Should I add hope to the poem? I'm resistant to the idea: I'm writing about despair -- the absence of hope. It's not obvious to me how to add in hope and still be writing about despair. I don't think the poem works if the N has some hope.
Maybe there's a way to add hope to the poem so that the reader sees it and still show the narrator not having any? That seems challenging though; he'd have to be narrating it without realising what it was. For example, if I add in something like phosphoresce, as Sarah suggests, the N will have to have a reason for mentioning it without realising what that it signifies a glimmering of light in the darkness.
Or maybe there's a way to show that it will pass, somehow? Perhaps showing that it's happened before would do that? A sort of "here I am again" vibe?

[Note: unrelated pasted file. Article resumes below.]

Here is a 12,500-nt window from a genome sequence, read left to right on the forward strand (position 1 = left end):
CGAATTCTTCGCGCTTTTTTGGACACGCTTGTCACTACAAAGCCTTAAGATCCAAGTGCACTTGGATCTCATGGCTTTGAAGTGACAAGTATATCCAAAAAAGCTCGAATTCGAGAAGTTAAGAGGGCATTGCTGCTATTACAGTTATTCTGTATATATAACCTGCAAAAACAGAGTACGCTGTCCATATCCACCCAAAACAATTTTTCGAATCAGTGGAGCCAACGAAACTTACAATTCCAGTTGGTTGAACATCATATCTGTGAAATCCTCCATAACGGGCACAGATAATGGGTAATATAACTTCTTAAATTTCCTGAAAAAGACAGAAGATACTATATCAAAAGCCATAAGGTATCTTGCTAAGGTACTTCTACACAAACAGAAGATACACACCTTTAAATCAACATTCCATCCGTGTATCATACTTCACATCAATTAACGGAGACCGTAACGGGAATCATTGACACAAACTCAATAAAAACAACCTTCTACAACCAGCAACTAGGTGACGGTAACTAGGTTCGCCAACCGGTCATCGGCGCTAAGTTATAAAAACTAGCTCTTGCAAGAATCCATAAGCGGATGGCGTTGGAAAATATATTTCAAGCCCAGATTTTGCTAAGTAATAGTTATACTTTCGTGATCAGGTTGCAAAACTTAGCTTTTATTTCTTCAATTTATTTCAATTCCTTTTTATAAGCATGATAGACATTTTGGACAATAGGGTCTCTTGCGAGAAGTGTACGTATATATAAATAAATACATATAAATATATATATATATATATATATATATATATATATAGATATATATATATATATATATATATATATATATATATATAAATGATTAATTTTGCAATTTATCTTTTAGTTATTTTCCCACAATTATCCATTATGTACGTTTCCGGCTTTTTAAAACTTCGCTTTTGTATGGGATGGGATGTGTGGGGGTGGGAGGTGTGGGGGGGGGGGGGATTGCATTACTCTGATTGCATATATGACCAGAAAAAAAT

I think it's a question of how far you want the poem to reach its potential. It's a good poem as it stands. But it isn't a 'twist your heart into tiny pieces and transport you to another world' poem. In my reading, it's finished itself before it's ready, lost some possibility or depth (for those of you who possibly think I'm being really mean to Matt, I promise I'm not - this is a conversation we've had before & he knows to ignore me when necessary!)
I think despair might be more powerful if there is a counter-balance. Like negative space. How can we have despair if we have never glimpsed hope? If there is some magic that's been lost then the despair becomes more powerful, maybe?
The 'it will pass' could work too. It makes me wonder if there's something N does/enacts when floating to ensure they stay afloat, and if that could be brought in there somehow? Like stimming
(or something more directly swimming related!)